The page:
Anyone who has spent a winter in western Colorado has been there: wheels spinning on the ice, no visibility past the hood and miles of 7 percent grades to the bottom of the hill.
Jaws are clinched. Fingers strangle the steering wheel. But survival brings a story to be told over and over to those timid souls who will never know the exhilaration of a white-knuckle drive over one of Colorado’s famous mountain highways.
Now, Four Corners denizens can brag about surviving not just a bad mountain drive, but the worst drive Colorado has to offer.
Seized by the journalist’s desire to categorize, quantify and rank everything, the Herald assembled a list of Colorado’s paved, year-round mountain passes and rated them on all the problems that make winter driving such a scare: snow, switchbacks, steepness, traffic, elevation, distance from help and frequency of accidents.
The winner: Wolf Creek Pass.
Red Mountain Pass was a close runner-up, and the Coal Bank/Molas duo ranks in the top 10, so Durango drivers are hemmed in from the north and the east.
It’s journalistic pseudo-science in all its glory, but who could doubt the ferocity of Wolf Creek Pass? After all, it was immortalized in a country music song (C.W. McCall’s 1974 narrative about hauling a load of chickens over the pass).
“You better slow down or you gonna kill us. Just make one mistake and it’s the Pearly Gates for them eight-five crates a’ USDA-approved cluckers,” McCall sang.
Kevin Chavez takes Wolf Creek Pass seriously.
Chavez is the patrol leader of the Colorado Department of Transportation’s Patrol 18, the snowplow platoon that keeps the state’s snowiest pass open.
Harsh storms can induce vertigo even in veteran plow drivers, Chavez said.
“The wind is just blowing the snow, and it’s snowing so hard you think you’ve stopped, but your mind thinks you’re still moving,” he said.
Heavy snow helped vault Wolf Creek into the No. 1 spot on the Herald’s list.
But Wolf Creek was not the leader in arguably the most important category: the accident rate.
That honor, or dishonor, goes to Monarch Pass, between Gunnison and Salida. The pass averages more than one crash per week.
Curtis Eisenhauer has pulled many of those wrecked cars and trucks off the pass or out of its ravines.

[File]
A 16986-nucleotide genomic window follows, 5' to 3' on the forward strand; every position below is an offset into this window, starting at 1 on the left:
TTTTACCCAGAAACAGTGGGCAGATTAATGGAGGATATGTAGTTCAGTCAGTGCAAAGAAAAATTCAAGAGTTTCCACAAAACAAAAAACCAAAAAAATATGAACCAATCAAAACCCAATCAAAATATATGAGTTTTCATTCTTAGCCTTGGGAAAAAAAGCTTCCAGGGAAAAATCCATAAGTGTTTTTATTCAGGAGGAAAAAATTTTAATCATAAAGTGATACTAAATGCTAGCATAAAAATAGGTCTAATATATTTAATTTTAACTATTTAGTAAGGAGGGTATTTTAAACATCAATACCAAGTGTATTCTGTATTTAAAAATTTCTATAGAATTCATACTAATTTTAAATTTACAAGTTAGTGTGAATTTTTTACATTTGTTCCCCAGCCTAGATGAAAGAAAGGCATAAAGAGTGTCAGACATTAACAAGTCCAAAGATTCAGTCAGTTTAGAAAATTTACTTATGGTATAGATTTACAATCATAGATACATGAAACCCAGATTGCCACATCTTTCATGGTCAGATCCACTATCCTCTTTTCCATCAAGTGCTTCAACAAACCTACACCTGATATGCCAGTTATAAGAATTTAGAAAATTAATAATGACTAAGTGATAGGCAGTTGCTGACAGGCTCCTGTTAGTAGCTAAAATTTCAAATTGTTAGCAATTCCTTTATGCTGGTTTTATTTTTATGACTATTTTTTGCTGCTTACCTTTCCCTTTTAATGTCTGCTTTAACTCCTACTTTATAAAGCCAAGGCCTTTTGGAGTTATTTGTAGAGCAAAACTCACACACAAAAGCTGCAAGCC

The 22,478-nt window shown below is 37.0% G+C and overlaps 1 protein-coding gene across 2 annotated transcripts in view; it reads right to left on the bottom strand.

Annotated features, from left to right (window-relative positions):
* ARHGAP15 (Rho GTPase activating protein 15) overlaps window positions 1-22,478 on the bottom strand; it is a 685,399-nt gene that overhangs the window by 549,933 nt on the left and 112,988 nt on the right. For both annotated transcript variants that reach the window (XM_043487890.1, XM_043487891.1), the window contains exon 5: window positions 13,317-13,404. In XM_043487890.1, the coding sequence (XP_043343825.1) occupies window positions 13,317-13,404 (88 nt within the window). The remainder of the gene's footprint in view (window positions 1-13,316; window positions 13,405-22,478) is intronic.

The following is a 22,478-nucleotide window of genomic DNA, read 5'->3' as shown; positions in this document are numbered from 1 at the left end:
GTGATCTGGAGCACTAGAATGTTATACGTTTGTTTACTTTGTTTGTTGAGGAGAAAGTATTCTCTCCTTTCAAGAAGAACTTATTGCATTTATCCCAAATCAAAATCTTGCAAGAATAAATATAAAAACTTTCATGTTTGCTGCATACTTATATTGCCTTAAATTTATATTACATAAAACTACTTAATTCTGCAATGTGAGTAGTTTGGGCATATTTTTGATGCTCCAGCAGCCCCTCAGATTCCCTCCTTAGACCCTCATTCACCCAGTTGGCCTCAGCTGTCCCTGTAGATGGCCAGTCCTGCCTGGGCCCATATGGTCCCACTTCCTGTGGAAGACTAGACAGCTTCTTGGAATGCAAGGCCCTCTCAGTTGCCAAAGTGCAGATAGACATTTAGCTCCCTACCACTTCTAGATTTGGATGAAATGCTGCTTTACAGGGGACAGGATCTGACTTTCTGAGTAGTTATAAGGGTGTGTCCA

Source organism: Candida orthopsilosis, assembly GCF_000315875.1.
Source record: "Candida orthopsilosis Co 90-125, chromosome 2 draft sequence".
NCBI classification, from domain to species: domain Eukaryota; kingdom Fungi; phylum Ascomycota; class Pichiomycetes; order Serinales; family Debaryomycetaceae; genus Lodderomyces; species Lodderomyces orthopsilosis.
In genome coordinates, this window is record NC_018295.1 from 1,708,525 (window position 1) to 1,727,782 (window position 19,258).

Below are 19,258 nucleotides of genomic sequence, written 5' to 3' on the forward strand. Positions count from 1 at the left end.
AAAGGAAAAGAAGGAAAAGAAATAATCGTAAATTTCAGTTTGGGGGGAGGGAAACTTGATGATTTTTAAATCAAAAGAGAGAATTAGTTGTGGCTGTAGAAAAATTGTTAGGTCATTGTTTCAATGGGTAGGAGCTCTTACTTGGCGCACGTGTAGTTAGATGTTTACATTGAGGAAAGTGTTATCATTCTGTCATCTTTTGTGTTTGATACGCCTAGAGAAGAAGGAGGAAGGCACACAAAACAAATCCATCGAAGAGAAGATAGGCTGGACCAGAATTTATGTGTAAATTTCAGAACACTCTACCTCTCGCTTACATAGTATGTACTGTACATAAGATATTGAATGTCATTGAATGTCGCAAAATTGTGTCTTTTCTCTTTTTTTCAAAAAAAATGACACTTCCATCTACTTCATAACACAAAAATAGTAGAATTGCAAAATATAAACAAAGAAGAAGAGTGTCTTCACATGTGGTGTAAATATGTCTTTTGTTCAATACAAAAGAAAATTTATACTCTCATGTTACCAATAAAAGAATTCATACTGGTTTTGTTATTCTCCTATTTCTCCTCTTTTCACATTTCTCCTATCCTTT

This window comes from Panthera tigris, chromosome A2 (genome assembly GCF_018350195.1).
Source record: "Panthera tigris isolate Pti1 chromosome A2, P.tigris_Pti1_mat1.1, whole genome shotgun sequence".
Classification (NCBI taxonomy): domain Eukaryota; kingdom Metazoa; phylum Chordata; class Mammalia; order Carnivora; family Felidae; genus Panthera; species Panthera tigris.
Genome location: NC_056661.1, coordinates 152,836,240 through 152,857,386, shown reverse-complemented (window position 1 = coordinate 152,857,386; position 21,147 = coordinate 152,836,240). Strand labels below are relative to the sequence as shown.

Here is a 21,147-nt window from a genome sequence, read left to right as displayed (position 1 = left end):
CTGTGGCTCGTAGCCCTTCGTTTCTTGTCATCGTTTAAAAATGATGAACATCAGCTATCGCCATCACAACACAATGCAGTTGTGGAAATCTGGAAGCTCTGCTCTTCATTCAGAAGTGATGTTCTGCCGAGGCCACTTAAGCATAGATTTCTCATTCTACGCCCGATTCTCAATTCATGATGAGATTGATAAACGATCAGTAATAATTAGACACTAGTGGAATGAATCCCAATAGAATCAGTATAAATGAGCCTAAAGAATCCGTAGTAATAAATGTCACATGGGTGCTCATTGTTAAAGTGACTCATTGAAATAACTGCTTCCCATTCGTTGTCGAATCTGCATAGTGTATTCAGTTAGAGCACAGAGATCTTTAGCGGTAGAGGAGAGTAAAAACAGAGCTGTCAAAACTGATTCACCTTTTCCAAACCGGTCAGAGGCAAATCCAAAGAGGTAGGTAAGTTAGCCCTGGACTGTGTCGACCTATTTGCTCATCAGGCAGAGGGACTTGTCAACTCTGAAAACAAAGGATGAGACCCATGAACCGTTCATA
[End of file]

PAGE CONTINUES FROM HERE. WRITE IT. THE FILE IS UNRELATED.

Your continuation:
As the owner of Dotty’s Towing and Repair on the west side of Monarch Pass, Eisenhauer has seen some scary situations when trying to clear out a jackknifed semi from an icy road.
“People come flying around the corner. They can’t stop,” he said. “We’ve had them run into the side of the wrecker. We’ve bailed and jumped out of the way to keep from getting hit.”
Many of the speedsters are veteran mountain drivers who should know better, he said.
Keeping safe on the most dangerous passes is mostly just a matter of common sense, according to CDOT: slow down, don’t use cruise control, give plows extra room and make sure your tires have enough tread.
For the professional plow drivers who hit the roads in the worst conditions, there’s another worry.
Avalanches are the biggest fear of George Hudran, supervisor of the Wolf Creek plow patrol.
The week before Christmas, his team went to the Wolf Creek Avalanche School at pass summit to practice using the beacons the drivers carry in case they are buried in a snowslide. Hudran gets frequent avalanche forecast updates from the Colorado Avalanche Information Center.
This winter so far hasn’t been bad. It is nothing like 2007-08.
“That was my first winter up here, and I thought I had made the biggest mistake of my life,” said Hudran, who comes from Lamar. “I never saw anything like it. It never stopped snowing.”
But as his crew practiced avalanche safety atop Wolf Creek Pass under a perfect Colorado-blue sky next to evergreens dusted with snow, Hudran says he’s glad he stayed.
“You couldn’t keep me off this mountain if you had to, now. I just love it,” Hudran said, pointing to the pass as it disappears down to Pagosa Springs. “The most beautiful office around right here.”
Joe Hanel crossed six passes in one day to report this story.